Think about this; a real estate salesman showcases his listings and mortgage information on his Twitter, Instagram, Facebook accounts. He does not show fight videos or link to curse laden posts; he keeps it professional to promote himself as a top sales professional. Why aren’t you following the same protocol?

2. Take a full inventory of your online presence. Grab a pen and paper or open excel and make a full list of accounts, log ins & passwords. Have a look and see if they all reflect you the same way. Are the profile images and background images in the headers all the same? Do you have the same tag line or information posted across all accounts?

This is the time for you to organize and streamline the message you want and to set the tone of your online presence. Unify the look and feel to everything; when a scout or coach looks for you online there should be no mistakes in identifying you. If your accounts all have different handles, then it is time to create new accounts under a common name.

Using your own name is preferred here, but understandably it is not always possible. If your domain name (your name with .ca or .com) is available I suggest buying it. This will not cost more than $20.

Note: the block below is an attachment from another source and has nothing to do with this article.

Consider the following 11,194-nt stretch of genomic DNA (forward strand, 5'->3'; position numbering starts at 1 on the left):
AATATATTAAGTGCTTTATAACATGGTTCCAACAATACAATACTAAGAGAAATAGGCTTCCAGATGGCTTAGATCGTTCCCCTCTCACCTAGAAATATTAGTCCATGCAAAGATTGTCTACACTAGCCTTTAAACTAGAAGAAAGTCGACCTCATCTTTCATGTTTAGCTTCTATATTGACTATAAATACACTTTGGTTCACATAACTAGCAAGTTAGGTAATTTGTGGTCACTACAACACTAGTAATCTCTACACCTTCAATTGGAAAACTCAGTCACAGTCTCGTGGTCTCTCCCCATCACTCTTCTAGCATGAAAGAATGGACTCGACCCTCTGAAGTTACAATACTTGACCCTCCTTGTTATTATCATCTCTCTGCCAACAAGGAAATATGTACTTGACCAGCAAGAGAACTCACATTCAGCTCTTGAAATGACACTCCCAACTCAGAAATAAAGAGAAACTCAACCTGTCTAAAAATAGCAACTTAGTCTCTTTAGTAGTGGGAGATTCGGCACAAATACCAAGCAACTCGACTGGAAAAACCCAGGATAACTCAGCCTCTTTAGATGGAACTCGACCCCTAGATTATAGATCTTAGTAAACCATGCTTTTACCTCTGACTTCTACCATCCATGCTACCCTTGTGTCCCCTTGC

3. Purge (delete) anything like:

a. Inappropriate photos, videos, or posts (would you show Grandma or your 7yr. old niece the post?)

b. Any posts the show drinking or using drugs

c. Any comments related to race, religion, gender, etc.

d. Any links to posts that depict the above

e. Any posts that negatively affect a company product (more on this later)

f. Comments on other users’ content or blogs that could portray you in a negative fashion

4. Picture the opinion of a coach or scout scrolling through your posts and stories. Imagine they are responsible to bring forward names of athletes they want to consider; how would your online profile rank? Would a NCAA or USports school Registrar or Dean be offended with what he or she read on your Facebook account?

When in doubt, delete.